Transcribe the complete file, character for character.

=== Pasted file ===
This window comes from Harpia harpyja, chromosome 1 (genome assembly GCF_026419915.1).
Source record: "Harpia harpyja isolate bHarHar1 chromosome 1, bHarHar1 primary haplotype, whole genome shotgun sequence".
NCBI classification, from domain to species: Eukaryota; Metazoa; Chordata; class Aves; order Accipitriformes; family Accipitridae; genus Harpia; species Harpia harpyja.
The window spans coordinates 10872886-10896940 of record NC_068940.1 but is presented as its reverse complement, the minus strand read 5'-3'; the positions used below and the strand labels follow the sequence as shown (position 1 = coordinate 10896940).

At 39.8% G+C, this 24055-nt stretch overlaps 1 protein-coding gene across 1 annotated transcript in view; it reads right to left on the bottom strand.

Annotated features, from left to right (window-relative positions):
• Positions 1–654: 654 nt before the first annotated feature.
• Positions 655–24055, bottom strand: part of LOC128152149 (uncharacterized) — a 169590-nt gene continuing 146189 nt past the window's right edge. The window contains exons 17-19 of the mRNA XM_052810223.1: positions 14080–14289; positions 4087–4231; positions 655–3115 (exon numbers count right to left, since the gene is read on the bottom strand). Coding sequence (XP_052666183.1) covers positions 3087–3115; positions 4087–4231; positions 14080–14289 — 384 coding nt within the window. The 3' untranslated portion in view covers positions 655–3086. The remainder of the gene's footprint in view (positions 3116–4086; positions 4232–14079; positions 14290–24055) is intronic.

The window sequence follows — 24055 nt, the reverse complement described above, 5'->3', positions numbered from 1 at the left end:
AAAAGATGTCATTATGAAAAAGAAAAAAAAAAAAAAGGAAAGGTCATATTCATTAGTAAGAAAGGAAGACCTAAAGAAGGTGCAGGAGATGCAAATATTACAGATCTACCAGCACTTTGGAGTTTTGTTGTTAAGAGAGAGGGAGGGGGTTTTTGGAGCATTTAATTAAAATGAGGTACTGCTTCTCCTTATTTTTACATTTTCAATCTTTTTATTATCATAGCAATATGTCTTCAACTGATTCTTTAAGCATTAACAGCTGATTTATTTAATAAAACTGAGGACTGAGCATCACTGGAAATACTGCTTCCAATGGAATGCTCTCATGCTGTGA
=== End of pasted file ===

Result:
This window comes from Harpia harpyja, chromosome 1 (genome assembly GCF_026419915.1).
Source record: "Harpia harpyja isolate bHarHar1 chromosome 1, bHarHar1 primary haplotype, whole genome shotgun sequence".
NCBI classification, from domain to species: Eukaryota; Metazoa; Chordata; class Aves; order Accipitriformes; family Accipitridae; genus Harpia; species Harpia harpyja.
The window spans coordinates 10872886-10896940 of record NC_068940.1 but is presented as its reverse complement, the minus strand read 5'-3'; the positions used below and the strand labels follow the sequence as shown (position 1 = coordinate 10896940).

At 39.8% G+C, this 24055-nt stretch overlaps 1 protein-coding gene across 1 annotated transcript in view; it reads right to left on the bottom strand.

Annotated features, from left to right (window-relative positions):
• Positions 1–654: 654 nt before the first annotated feature.
• Positions 655–24055, bottom strand: part of LOC128152149 (uncharacterized) — a 169590-nt gene continuing 146189 nt past the window's right edge. The window contains exons 17-19 of the mRNA XM_052810223.1: positions 14080–14289; positions 4087–4231; positions 655–3115 (exon numbers count right to left, since the gene is read on the bottom strand). Coding sequence (XP_052666183.1) covers positions 3087–3115; positions 4087–4231; positions 14080–14289 — 384 coding nt within the window. The 3' untranslated portion in view covers positions 655–3086. The remainder of the gene's footprint in view (positions 3116–4086; positions 4232–14079; positions 14290–24055) is intronic.

The window sequence follows — 24055 nt, the reverse complement described above, 5'->3', positions numbered from 1 at the left end:
AAAAGATGTCATTATGAAAAAGAAAAAAAAAAAAAAGGAAAGGTCATATTCATTAGTAAGAAAGGAAGACCTAAAGAAGGTGCAGGAGATGCAAATATTACAGATCTACCAGCACTTTGGAGTTTTGTTGTTAAGAGAGAGGGAGGGGGTTTTTGGAGCATTTAATTAAAATGAGGTACTGCTTCTCCTTATTTTTACATTTTCAATCTTTTTATTATCATAGCAATATGTCTTCAACTGATTCTTTAAGCATTAACAGCTGATTTATTTAATAAAACTGAGGACTGAGCATCACTGGAAATACTGCTTCCAATGGAATGCTCTCATGCTGTGA